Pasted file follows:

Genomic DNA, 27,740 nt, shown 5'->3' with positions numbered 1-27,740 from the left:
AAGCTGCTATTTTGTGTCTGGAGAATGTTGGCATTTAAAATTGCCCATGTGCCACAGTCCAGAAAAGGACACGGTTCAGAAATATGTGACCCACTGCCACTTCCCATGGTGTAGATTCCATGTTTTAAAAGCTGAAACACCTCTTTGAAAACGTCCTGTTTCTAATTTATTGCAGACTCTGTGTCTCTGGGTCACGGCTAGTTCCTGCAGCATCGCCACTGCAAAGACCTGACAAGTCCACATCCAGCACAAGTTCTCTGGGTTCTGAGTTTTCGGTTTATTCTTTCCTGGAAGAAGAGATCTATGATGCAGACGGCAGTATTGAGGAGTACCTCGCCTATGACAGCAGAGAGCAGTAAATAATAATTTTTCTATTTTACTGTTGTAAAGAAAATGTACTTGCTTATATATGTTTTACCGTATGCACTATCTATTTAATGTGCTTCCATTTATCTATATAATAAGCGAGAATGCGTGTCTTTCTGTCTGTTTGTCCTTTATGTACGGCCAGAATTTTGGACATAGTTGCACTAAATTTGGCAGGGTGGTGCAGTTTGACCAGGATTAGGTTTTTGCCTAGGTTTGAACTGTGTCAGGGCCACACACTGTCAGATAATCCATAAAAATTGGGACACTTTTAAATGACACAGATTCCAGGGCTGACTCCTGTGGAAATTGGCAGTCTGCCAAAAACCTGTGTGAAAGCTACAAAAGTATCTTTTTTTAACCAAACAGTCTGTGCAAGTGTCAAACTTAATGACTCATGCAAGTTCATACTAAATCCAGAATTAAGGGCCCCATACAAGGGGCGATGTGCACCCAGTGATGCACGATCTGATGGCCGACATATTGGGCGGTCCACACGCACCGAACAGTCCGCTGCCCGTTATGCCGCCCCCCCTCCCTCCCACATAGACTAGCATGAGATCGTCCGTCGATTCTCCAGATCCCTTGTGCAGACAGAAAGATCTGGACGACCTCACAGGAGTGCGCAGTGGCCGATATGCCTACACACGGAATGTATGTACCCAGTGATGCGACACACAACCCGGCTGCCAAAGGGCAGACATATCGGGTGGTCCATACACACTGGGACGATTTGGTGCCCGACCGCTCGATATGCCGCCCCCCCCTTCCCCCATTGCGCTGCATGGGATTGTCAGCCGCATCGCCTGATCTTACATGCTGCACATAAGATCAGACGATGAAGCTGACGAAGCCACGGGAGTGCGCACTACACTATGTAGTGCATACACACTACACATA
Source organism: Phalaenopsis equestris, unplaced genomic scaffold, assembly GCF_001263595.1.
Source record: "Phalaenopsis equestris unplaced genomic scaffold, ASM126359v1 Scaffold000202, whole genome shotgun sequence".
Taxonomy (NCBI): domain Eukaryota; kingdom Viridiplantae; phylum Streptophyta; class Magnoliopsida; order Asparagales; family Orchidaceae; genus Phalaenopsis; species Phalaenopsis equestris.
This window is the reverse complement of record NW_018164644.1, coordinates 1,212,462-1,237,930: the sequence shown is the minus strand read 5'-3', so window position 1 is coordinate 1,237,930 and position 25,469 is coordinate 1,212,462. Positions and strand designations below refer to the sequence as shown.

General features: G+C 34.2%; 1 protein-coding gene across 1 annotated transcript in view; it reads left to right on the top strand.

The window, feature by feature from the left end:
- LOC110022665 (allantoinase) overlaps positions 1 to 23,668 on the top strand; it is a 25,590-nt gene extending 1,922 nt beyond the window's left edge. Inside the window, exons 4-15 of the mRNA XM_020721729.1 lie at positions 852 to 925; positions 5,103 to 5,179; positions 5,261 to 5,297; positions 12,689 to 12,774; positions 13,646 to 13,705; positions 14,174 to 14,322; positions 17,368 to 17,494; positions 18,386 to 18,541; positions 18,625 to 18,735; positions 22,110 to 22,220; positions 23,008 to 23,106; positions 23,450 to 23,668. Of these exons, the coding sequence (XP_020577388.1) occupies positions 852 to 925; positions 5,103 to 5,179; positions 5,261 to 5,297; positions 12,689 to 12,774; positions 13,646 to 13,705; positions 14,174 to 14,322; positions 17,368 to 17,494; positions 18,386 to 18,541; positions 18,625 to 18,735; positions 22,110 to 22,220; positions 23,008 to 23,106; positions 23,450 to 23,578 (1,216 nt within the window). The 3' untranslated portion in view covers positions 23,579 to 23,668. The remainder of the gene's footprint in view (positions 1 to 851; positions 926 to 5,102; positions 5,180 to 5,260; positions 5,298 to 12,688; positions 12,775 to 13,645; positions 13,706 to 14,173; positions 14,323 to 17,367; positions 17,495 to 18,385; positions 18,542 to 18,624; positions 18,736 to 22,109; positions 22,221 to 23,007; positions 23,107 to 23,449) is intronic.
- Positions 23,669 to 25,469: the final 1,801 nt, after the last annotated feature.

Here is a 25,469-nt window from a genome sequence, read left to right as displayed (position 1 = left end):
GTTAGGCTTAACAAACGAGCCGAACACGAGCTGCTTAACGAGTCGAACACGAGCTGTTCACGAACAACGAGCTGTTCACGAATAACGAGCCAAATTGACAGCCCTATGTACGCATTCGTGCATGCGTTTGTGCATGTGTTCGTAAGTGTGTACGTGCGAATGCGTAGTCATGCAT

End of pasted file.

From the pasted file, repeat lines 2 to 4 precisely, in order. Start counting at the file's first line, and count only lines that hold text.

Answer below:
AAGCTGCTATTTTGTGTCTGGAGAATGTTGGCATTTAAAATTGCCCATGTGCCACAGTCCAGAAAAGGACACGGTTCAGAAATATGTGACCCACTGCCACTTCCCATGGTGTAGATTCCATGTTTTAAAAGCTGAAACACCTCTTTGAAAACGTCCTGTTTCTAATTTATTGCAGACTCTGTGTCTCTGGGTCACGGCTAGTTCCTGCAGCATCGCCACTGCAAAGACCTGACAAGTCCACATCCAGCACAAGTTCTCTGGGTTCTGAGTTTTCGGTTTATTCTTTCCTGGAAGAAGAGATCTATGATGCAGACGGCAGTATTGAGGAGTACCTCGCCTATGACAGCAGAGAGCAGTAAATAATAATTTTTCTATTTTACTGTTGTAAAGAAAATGTACTTGCTTATATATGTTTTACCGTATGCACTATCTATTTAATGTGCTTCCATTTATCTATATAATAAGCGAGAATGCGTGTCTTTCTGTCTGTTTGTCCTTTATGTACGGCCAGAATTTTGGACATAGTTGCACTAAATTTGGCAGGGTGGTGCAGTTTGACCAGGATTAGGTTTTTGCCTAGGTTTGAACTGTGTCAGGGCCACACACTGTCAGATAATCCATAAAAATTGGGACACTTTTAAATGACACAGATTCCAGGGCTGACTCCTGTGGAAATTGGCAGTCTGCCAAAAACCTGTGTGAAAGCTACAAAAGTATCTTTTTTTAACCAAACAGTCTGTGCAAGTGTCAAACTTAATGACTCATGCAAGTTCATACTAAATCCAGAATTAAGGGCCCCATACAAGGGGCGATGTGCACCCAGTGATGCACGATCTGATGGCCGACATATTGGGCGGTCCACACGCACCGAACAGTCCGCTGCCCGTTATGCCGCCCCCCCTCCCTCCCACATAGACTAGCATGAGATCGTCCGTCGATTCTCCAGATCCCTTGTGCAGACAGAAAGATCTGGACGACCTCACAGGAGTGCGCAGTGGCCGATATGCCTACACACGGAATGTATGTACCCAGTGATGCGACACACAACCCGGCTGCCAAAGGGCAGACATATCGGGTGGTCCATACACACTGGGACGATTTGGTGCCCGACCGCTCGATATGCCGCCCCCCCCTTCCCCCATTGCGCTGCATGGGATTGTCAGCCGCATCGCCTGATCTTACATGCTGCACATAAGATCAGACGATGAAGCTGACGAAGCCACGGGAGTGCGCACTACACTATGTAGTGCATACACACTACACATA
Source organism: Phalaenopsis equestris, unplaced genomic scaffold, assembly GCF_001263595.1.
Source record: "Phalaenopsis equestris unplaced genomic scaffold, ASM126359v1 Scaffold000202, whole genome shotgun sequence".